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5G wireless tech to give spark to virtual reality, autonomous vehicles and more

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Jeff Tyson

Telecommunications company Verizon Wireless launched its 5G wireless connectivity service for the home on Monday, signaling a challenge to traditional cable companies — and giving consumers a sneak peek into the future of internet technology.


Associate Professor of Economics at the Charles H. Dyson School of Applied Economics and Management

Aija Leiponen

Associate Professor of Economics at the Charles H. Dyson School of Applied Economics and Management

Aija Leiponen, professor at Cornell University’s Dyson School of Applied Economics and Management, studies the telecommunication industry. She says true 5G connectivity in consumer devices is a few years away, but that 5G will allow for technology like virtual reality to thrive.

Leiponen says:

“5G can and will challenge cable for home internet services. 5G will likely be significantly faster than most of current broadband services and it will enable new highly data-intensive services such as virtual reality, autonomous vehicles, or multiperson video conferencing. However, consumer devices with true 5G capability are still a few years away even though Verizon launched the first trial networks in five U.S. cities Monday (Verizon service will send internet to the home using a 5G modem that picks up the signal from 5G network and converts it to a traditional Wi-Fi signal), and thus, the mobile 5G network is not yet available.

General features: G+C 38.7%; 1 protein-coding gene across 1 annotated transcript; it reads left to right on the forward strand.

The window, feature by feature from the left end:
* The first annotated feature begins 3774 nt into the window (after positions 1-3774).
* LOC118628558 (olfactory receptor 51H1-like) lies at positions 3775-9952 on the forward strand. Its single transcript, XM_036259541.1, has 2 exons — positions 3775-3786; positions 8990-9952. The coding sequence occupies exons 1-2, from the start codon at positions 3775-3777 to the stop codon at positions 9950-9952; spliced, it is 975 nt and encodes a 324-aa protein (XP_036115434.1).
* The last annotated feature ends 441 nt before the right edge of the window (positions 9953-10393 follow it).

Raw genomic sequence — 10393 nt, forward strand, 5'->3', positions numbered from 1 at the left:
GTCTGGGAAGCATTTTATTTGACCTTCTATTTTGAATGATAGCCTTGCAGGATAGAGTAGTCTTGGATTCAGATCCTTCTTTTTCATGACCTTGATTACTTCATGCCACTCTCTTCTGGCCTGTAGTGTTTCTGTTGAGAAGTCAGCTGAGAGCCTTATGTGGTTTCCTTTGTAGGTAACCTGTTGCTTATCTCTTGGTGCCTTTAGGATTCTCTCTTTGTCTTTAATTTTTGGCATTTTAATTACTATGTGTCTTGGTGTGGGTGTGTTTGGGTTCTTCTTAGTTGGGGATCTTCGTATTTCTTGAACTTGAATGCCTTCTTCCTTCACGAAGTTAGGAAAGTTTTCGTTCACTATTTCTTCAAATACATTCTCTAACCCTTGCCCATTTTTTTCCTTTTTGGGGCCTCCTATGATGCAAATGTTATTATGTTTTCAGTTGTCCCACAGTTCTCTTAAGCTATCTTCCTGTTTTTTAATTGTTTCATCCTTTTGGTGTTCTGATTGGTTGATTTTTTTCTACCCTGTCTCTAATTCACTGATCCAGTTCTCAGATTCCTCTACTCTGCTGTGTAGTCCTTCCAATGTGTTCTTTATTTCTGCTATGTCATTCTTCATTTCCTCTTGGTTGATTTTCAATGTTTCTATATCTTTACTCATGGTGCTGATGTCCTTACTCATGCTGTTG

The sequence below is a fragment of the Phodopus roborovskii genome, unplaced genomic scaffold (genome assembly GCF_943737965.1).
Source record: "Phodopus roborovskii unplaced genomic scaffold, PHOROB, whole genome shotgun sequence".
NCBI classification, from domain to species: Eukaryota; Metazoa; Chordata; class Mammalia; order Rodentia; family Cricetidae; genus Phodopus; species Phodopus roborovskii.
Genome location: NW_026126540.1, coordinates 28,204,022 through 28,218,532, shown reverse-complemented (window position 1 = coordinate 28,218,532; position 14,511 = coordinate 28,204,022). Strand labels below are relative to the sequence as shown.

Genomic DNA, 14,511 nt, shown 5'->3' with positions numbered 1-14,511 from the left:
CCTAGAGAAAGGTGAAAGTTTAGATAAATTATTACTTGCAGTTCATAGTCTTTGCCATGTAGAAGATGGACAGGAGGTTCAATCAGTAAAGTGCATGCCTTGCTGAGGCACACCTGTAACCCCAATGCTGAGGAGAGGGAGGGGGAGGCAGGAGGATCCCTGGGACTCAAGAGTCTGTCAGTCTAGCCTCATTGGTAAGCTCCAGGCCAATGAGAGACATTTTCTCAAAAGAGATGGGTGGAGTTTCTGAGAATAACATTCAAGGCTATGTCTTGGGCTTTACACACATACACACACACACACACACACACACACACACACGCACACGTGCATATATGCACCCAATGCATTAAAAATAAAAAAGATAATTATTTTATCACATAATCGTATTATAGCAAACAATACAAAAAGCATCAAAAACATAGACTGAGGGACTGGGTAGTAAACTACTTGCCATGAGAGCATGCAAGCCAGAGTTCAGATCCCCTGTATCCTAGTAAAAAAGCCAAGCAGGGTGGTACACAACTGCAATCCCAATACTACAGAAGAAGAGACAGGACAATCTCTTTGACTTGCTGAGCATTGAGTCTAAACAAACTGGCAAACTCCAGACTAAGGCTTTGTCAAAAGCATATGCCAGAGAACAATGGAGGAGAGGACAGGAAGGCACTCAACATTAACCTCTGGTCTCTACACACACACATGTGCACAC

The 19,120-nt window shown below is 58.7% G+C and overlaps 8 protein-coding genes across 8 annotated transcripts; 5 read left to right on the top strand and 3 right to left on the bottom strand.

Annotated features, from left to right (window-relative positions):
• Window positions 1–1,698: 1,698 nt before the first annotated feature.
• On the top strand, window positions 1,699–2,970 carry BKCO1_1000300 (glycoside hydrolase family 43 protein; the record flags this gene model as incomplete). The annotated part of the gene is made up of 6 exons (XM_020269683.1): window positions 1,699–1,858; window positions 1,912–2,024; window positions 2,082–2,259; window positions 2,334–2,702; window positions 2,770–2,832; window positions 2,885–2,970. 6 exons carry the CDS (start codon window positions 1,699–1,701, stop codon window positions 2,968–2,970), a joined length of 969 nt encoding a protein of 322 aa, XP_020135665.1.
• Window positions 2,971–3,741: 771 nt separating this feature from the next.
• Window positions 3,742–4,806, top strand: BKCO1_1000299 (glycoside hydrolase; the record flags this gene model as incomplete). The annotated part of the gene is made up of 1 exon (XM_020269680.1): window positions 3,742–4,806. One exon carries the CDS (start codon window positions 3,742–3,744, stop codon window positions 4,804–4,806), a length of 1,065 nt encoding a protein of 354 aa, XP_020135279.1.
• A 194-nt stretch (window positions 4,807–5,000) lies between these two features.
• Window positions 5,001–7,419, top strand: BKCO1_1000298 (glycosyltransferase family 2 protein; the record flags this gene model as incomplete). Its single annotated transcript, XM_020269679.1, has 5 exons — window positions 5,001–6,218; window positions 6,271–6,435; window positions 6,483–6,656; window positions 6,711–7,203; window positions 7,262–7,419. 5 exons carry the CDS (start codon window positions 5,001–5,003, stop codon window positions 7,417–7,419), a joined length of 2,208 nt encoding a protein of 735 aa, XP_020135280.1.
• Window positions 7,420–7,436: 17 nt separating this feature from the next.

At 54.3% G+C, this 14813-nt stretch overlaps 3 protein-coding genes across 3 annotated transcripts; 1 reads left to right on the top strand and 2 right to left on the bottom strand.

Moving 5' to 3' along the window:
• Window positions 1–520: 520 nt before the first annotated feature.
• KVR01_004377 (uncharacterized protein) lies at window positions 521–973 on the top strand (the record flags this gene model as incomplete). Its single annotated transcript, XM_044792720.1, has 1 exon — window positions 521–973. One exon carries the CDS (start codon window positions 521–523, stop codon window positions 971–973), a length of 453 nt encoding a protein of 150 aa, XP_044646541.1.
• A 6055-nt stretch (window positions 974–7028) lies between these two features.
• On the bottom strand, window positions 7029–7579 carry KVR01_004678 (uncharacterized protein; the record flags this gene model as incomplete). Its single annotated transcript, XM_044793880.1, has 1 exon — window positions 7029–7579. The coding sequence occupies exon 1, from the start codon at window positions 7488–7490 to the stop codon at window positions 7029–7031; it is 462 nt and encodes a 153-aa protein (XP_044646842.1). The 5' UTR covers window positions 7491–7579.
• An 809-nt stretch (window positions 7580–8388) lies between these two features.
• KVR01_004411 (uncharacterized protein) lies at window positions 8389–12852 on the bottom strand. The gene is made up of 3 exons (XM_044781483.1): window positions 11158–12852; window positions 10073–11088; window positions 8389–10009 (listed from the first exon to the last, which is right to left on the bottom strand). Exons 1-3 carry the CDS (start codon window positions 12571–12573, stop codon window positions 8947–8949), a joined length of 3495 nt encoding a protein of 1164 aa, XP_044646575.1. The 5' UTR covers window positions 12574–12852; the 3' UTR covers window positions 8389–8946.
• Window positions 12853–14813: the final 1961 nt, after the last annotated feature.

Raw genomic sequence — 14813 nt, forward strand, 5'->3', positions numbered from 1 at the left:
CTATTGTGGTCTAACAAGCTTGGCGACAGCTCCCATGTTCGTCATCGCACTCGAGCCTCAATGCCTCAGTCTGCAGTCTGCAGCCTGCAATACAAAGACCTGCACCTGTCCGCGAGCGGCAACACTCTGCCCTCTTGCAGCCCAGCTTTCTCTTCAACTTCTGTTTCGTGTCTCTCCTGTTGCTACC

“5G is a new way of providing ultra-fast connectivity for wireless devices such as phones and tablets, or home appliances such as TVs or other Internet of Things devices. However, 5G is a ‘last-mile’ technology meaning it will still need to connect to ultrafast fiber-optic IP networks and, thus, it doesn’t necessarily solve the connectivity problems of rural areas with limited or slow access to the core internet. Nevertheless, 5G will definitely enhance competition for the last-mile service provision, which is great news in areas where cable companies have effectively monopolized broadband service provision.”


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